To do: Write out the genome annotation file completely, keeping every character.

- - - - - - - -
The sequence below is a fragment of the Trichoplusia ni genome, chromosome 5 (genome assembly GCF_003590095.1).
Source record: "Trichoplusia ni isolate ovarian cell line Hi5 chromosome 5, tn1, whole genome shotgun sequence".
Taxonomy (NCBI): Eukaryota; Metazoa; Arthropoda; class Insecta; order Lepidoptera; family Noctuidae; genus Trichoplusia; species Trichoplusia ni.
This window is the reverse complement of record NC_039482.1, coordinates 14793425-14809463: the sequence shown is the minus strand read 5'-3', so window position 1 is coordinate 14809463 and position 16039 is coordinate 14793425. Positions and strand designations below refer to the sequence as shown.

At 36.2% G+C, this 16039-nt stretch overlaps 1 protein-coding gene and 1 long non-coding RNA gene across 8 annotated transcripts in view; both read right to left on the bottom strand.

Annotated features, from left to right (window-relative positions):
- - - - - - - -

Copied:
The sequence below is a fragment of the Trichoplusia ni genome, chromosome 5 (genome assembly GCF_003590095.1).
Source record: "Trichoplusia ni isolate ovarian cell line Hi5 chromosome 5, tn1, whole genome shotgun sequence".
Taxonomy (NCBI): Eukaryota; Metazoa; Arthropoda; class Insecta; order Lepidoptera; family Noctuidae; genus Trichoplusia; species Trichoplusia ni.
This window is the reverse complement of record NC_039482.1, coordinates 14793425-14809463: the sequence shown is the minus strand read 5'-3', so window position 1 is coordinate 14809463 and position 16039 is coordinate 14793425. Positions and strand designations below refer to the sequence as shown.

At 36.2% G+C, this 16039-nt stretch overlaps 1 protein-coding gene and 1 long non-coding RNA gene across 8 annotated transcripts in view; both read right to left on the bottom strand.

Annotated features, from left to right (window-relative positions):